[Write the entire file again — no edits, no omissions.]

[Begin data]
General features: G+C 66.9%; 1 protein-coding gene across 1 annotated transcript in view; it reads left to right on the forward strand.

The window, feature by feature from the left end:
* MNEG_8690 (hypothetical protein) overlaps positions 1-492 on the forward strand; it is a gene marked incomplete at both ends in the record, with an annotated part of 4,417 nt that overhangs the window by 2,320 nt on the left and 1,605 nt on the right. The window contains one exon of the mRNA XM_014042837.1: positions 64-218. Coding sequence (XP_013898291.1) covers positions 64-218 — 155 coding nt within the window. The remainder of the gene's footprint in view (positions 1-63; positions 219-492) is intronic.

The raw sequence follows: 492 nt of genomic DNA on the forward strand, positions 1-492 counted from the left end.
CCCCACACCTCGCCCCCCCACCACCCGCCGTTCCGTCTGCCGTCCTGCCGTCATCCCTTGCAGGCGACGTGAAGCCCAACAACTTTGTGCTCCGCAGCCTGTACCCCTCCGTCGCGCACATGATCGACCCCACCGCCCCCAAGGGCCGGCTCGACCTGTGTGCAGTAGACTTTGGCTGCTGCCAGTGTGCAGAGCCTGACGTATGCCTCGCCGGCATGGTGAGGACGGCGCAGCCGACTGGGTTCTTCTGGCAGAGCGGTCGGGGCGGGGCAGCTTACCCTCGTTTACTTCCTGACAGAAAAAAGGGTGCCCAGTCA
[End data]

General features: G+C 66.9%; 1 protein-coding gene across 1 annotated transcript in view; it reads left to right on the forward strand.

The window, feature by feature from the left end:
* MNEG_8690 (hypothetical protein) overlaps positions 1-492 on the forward strand; it is a gene marked incomplete at both ends in the record, with an annotated part of 4,417 nt that overhangs the window by 2,320 nt on the left and 1,605 nt on the right. The window contains one exon of the mRNA XM_014042837.1: positions 64-218. Coding sequence (XP_013898291.1) covers positions 64-218 — 155 coding nt within the window. The remainder of the gene's footprint in view (positions 1-63; positions 219-492) is intronic.

The raw sequence follows: 492 nt of genomic DNA on the forward strand, positions 1-492 counted from the left end.
CCCCACACCTCGCCCCCCCACCACCCGCCGTTCCGTCTGCCGTCCTGCCGTCATCCCTTGCAGGCGACGTGAAGCCCAACAACTTTGTGCTCCGCAGCCTGTACCCCTCCGTCGCGCACATGATCGACCCCACCGCCCCCAAGGGCCGGCTCGACCTGTGTGCAGTAGACTTTGGCTGCTGCCAGTGTGCAGAGCCTGACGTATGCCTCGCCGGCATGGTGAGGACGGCGCAGCCGACTGGGTTCTTCTGGCAGAGCGGTCGGGGCGGGGCAGCTTACCCTCGTTTACTTCCTGACAGAAAAAAGGGTGCCCAGTCA